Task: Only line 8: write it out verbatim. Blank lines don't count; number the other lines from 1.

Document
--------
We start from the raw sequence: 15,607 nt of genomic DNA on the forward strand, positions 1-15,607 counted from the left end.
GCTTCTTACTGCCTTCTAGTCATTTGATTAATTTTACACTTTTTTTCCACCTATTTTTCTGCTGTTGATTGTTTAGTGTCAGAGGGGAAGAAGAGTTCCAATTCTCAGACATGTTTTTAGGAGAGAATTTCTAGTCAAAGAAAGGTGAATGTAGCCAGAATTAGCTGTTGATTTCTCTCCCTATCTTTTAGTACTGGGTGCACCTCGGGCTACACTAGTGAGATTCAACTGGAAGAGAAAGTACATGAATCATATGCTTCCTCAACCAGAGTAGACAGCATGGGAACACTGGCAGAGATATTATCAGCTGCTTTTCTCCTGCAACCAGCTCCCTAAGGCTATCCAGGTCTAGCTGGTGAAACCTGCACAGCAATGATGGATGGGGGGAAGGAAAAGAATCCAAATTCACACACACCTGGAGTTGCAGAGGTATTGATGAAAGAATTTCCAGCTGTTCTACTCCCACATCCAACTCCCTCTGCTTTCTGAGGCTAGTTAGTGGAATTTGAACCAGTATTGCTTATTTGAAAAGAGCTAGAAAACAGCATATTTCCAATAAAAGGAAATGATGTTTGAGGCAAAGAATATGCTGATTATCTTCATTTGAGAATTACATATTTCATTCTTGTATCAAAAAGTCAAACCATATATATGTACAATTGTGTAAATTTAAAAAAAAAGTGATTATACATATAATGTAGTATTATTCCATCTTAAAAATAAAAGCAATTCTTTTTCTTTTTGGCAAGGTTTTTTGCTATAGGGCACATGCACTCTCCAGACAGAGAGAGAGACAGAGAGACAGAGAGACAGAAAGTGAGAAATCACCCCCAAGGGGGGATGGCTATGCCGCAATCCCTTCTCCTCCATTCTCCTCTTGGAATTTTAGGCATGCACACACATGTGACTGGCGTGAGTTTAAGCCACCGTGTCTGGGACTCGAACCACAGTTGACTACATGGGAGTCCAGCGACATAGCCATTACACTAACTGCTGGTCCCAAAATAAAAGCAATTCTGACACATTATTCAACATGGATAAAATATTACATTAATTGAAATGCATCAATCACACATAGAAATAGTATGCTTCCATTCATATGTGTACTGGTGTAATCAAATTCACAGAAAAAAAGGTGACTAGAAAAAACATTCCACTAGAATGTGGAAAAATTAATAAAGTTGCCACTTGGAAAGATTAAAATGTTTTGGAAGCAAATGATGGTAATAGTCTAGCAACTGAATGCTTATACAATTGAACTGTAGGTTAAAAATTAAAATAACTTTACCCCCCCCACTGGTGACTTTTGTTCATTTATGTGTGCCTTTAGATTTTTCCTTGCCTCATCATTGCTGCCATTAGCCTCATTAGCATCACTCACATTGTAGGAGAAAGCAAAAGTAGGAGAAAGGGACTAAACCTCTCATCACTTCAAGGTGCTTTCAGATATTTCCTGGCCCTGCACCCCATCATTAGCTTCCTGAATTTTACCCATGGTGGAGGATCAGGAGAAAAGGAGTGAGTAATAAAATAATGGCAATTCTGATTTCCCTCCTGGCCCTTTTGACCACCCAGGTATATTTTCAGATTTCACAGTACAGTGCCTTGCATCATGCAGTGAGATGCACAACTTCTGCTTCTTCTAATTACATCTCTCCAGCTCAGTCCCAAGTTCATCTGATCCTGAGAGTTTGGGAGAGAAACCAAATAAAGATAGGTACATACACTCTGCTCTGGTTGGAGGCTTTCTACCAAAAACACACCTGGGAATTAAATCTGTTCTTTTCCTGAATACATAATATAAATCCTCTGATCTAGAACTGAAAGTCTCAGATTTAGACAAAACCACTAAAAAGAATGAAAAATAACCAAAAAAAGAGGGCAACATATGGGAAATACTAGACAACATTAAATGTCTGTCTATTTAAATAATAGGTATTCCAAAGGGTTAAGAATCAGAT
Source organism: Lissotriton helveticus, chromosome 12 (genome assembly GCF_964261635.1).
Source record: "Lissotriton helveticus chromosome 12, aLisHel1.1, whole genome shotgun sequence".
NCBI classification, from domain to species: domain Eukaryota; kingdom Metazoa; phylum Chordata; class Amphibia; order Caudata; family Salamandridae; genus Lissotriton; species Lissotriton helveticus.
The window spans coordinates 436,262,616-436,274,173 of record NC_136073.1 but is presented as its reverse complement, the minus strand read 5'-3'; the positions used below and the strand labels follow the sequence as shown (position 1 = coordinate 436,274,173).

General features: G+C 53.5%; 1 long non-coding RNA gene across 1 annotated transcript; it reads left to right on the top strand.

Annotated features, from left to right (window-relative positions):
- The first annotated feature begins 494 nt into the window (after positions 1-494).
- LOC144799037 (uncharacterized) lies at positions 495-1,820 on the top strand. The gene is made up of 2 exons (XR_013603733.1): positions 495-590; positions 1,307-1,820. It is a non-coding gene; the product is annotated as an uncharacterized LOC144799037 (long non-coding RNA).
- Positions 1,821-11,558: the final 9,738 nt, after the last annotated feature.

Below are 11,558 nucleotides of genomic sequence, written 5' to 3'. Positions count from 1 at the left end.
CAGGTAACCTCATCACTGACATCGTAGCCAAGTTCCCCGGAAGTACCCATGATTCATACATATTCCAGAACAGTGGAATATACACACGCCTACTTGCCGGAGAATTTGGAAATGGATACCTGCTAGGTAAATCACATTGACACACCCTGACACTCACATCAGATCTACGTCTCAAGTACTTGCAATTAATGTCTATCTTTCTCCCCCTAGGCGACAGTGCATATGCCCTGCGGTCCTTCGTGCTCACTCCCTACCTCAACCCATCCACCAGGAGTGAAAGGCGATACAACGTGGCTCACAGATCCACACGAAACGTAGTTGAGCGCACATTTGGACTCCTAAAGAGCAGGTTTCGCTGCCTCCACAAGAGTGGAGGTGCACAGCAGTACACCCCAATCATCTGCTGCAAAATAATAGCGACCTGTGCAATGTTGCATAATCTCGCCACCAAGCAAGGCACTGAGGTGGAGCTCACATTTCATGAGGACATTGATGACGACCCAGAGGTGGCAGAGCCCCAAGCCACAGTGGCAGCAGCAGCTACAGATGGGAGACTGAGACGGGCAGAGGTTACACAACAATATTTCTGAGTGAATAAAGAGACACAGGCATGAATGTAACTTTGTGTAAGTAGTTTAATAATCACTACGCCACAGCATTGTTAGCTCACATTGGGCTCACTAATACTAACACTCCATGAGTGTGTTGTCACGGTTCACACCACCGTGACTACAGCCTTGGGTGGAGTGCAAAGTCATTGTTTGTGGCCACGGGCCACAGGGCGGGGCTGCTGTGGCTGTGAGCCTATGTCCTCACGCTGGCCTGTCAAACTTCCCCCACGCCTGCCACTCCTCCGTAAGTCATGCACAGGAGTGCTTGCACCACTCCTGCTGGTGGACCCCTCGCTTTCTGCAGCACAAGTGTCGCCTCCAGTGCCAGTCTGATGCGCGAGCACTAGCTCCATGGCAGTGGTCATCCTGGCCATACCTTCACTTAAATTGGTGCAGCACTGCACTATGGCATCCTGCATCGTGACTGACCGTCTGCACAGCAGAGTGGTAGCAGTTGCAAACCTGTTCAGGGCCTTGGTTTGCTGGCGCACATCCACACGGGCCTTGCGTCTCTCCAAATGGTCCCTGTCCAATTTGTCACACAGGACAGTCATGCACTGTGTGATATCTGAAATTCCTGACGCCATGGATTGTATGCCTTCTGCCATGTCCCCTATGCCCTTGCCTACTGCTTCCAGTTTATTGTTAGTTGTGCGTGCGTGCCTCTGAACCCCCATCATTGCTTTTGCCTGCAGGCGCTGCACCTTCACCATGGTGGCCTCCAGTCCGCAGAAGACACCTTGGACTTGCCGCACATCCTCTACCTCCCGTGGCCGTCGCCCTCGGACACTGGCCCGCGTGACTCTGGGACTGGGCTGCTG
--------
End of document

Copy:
Annotated features, from left to right (window-relative positions):